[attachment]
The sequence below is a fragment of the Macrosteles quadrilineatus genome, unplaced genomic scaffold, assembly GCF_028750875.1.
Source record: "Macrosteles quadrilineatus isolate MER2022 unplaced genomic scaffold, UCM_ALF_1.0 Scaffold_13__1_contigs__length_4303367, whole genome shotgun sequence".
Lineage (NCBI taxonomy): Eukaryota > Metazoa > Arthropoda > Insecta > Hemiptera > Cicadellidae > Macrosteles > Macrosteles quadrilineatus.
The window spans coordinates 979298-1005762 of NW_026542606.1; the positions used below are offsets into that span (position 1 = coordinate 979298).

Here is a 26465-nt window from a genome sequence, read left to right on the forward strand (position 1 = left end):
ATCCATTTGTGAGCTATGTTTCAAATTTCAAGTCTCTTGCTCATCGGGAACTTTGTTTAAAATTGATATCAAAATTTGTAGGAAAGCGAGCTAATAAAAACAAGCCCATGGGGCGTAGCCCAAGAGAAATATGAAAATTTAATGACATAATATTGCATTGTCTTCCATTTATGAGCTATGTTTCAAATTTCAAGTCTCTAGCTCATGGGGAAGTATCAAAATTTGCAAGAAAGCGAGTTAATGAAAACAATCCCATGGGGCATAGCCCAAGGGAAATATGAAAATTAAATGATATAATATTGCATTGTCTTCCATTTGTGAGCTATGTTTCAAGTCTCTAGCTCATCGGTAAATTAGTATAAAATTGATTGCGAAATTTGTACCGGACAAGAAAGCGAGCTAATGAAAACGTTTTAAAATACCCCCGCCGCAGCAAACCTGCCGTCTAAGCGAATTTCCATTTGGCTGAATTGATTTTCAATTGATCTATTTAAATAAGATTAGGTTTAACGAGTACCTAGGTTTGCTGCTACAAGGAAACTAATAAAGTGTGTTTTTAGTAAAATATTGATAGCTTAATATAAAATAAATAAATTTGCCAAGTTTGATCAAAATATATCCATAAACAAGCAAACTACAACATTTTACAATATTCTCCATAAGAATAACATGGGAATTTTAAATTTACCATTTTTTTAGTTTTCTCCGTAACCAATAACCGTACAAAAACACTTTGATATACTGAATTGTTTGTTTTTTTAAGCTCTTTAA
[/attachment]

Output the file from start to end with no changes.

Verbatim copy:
The sequence below is a fragment of the Macrosteles quadrilineatus genome, unplaced genomic scaffold, assembly GCF_028750875.1.
Source record: "Macrosteles quadrilineatus isolate MER2022 unplaced genomic scaffold, UCM_ALF_1.0 Scaffold_13__1_contigs__length_4303367, whole genome shotgun sequence".
Lineage (NCBI taxonomy): Eukaryota > Metazoa > Arthropoda > Insecta > Hemiptera > Cicadellidae > Macrosteles > Macrosteles quadrilineatus.
The window spans coordinates 979298-1005762 of NW_026542606.1; the positions used below are offsets into that span (position 1 = coordinate 979298).

Here is a 26465-nt window from a genome sequence, read left to right on the forward strand (position 1 = left end):
ATCCATTTGTGAGCTATGTTTCAAATTTCAAGTCTCTTGCTCATCGGGAACTTTGTTTAAAATTGATATCAAAATTTGTAGGAAAGCGAGCTAATAAAAACAAGCCCATGGGGCGTAGCCCAAGAGAAATATGAAAATTTAATGACATAATATTGCATTGTCTTCCATTTATGAGCTATGTTTCAAATTTCAAGTCTCTAGCTCATGGGGAAGTATCAAAATTTGCAAGAAAGCGAGTTAATGAAAACAATCCCATGGGGCATAGCCCAAGGGAAATATGAAAATTAAATGATATAATATTGCATTGTCTTCCATTTGTGAGCTATGTTTCAAGTCTCTAGCTCATCGGTAAATTAGTATAAAATTGATTGCGAAATTTGTACCGGACAAGAAAGCGAGCTAATGAAAACGTTTTAAAATACCCCCGCCGCAGCAAACCTGCCGTCTAAGCGAATTTCCATTTGGCTGAATTGATTTTCAATTGATCTATTTAAATAAGATTAGGTTTAACGAGTACCTAGGTTTGCTGCTACAAGGAAACTAATAAAGTGTGTTTTTAGTAAAATATTGATAGCTTAATATAAAATAAATAAATTTGCCAAGTTTGATCAAAATATATCCATAAACAAGCAAACTACAACATTTTACAATATTCTCCATAAGAATAACATGGGAATTTTAAATTTACCATTTTTTTAGTTTTCTCCGTAACCAATAACCGTACAAAAACACTTTGATATACTGAATTGTTTGTTTTTTTAAGCTCTTTAA